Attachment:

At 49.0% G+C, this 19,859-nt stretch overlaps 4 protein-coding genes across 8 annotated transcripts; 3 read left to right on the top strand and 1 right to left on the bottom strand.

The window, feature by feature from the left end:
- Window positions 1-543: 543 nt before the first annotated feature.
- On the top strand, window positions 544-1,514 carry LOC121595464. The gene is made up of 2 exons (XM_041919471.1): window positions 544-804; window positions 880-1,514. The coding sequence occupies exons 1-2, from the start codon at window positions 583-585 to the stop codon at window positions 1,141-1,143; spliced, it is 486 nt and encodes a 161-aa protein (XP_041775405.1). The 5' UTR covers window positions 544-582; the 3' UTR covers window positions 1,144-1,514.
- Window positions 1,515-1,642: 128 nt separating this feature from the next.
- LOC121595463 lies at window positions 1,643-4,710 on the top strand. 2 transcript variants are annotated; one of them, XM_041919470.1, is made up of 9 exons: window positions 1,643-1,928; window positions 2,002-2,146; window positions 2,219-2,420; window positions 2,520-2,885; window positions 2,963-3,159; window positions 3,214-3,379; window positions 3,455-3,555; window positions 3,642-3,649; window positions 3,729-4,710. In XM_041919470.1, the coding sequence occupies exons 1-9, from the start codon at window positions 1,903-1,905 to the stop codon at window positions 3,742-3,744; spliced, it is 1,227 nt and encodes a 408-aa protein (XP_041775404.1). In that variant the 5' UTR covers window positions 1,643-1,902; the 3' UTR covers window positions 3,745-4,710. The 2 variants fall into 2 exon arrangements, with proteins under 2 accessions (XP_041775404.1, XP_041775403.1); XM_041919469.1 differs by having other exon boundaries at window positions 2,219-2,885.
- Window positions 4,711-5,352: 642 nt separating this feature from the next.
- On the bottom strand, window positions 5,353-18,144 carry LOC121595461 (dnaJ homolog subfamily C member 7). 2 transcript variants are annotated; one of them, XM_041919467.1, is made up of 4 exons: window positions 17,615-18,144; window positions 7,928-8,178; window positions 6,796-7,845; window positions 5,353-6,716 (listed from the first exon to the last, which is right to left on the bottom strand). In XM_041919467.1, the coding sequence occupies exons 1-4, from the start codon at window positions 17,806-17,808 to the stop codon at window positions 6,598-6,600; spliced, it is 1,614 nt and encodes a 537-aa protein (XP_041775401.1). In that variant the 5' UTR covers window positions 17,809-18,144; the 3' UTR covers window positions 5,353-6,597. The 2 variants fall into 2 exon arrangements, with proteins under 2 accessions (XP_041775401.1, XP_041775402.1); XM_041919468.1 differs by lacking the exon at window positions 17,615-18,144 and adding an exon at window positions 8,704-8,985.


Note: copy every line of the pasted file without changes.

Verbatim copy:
At 49.0% G+C, this 19,859-nt stretch overlaps 4 protein-coding genes across 8 annotated transcripts; 3 read left to right on the top strand and 1 right to left on the bottom strand.

The window, feature by feature from the left end:
- Window positions 1-543: 543 nt before the first annotated feature.
- On the top strand, window positions 544-1,514 carry LOC121595464. The gene is made up of 2 exons (XM_041919471.1): window positions 544-804; window positions 880-1,514. The coding sequence occupies exons 1-2, from the start codon at window positions 583-585 to the stop codon at window positions 1,141-1,143; spliced, it is 486 nt and encodes a 161-aa protein (XP_041775405.1). The 5' UTR covers window positions 544-582; the 3' UTR covers window positions 1,144-1,514.
- Window positions 1,515-1,642: 128 nt separating this feature from the next.
- LOC121595463 lies at window positions 1,643-4,710 on the top strand. 2 transcript variants are annotated; one of them, XM_041919470.1, is made up of 9 exons: window positions 1,643-1,928; window positions 2,002-2,146; window positions 2,219-2,420; window positions 2,520-2,885; window positions 2,963-3,159; window positions 3,214-3,379; window positions 3,455-3,555; window positions 3,642-3,649; window positions 3,729-4,710. In XM_041919470.1, the coding sequence occupies exons 1-9, from the start codon at window positions 1,903-1,905 to the stop codon at window positions 3,742-3,744; spliced, it is 1,227 nt and encodes a 408-aa protein (XP_041775404.1). In that variant the 5' UTR covers window positions 1,643-1,902; the 3' UTR covers window positions 3,745-4,710. The 2 variants fall into 2 exon arrangements, with proteins under 2 accessions (XP_041775404.1, XP_041775403.1); XM_041919469.1 differs by having other exon boundaries at window positions 2,219-2,885.
- Window positions 4,711-5,352: 642 nt separating this feature from the next.
- On the bottom strand, window positions 5,353-18,144 carry LOC121595461 (dnaJ homolog subfamily C member 7). 2 transcript variants are annotated; one of them, XM_041919467.1, is made up of 4 exons: window positions 17,615-18,144; window positions 7,928-8,178; window positions 6,796-7,845; window positions 5,353-6,716 (listed from the first exon to the last, which is right to left on the bottom strand). In XM_041919467.1, the coding sequence occupies exons 1-4, from the start codon at window positions 17,806-17,808 to the stop codon at window positions 6,598-6,600; spliced, it is 1,614 nt and encodes a 537-aa protein (XP_041775401.1). In that variant the 5' UTR covers window positions 17,809-18,144; the 3' UTR covers window positions 5,353-6,597. The 2 variants fall into 2 exon arrangements, with proteins under 2 accessions (XP_041775401.1, XP_041775402.1); XM_041919468.1 differs by lacking the exon at window positions 17,615-18,144 and adding an exon at window positions 8,704-8,985.